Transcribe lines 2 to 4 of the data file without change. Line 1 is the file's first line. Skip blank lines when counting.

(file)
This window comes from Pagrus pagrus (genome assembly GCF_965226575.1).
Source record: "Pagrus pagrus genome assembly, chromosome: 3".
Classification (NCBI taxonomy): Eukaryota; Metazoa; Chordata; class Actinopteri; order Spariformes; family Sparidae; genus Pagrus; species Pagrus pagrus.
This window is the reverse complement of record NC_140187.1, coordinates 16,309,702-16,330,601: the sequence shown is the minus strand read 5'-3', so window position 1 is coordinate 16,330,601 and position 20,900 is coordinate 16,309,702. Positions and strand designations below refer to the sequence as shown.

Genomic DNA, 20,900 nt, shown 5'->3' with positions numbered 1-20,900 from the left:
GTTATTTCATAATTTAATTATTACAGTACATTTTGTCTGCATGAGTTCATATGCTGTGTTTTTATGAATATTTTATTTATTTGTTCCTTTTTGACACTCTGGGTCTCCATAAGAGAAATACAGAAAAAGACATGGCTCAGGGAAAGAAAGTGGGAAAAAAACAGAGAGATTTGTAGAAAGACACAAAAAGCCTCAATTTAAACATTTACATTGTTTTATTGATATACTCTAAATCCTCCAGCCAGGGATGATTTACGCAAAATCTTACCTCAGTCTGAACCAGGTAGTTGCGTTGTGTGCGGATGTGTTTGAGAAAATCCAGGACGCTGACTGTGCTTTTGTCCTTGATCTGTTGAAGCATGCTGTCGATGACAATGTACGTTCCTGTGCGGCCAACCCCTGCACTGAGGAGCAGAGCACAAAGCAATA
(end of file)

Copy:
Source record: "Pagrus pagrus genome assembly, chromosome: 3".
Classification (NCBI taxonomy): Eukaryota; Metazoa; Chordata; class Actinopteri; order Spariformes; family Sparidae; genus Pagrus; species Pagrus pagrus.
This window is the reverse complement of record NC_140187.1, coordinates 16,309,702-16,330,601: the sequence shown is the minus strand read 5'-3', so window position 1 is coordinate 16,330,601 and position 20,900 is coordinate 16,309,702. Positions and strand designations below refer to the sequence as shown.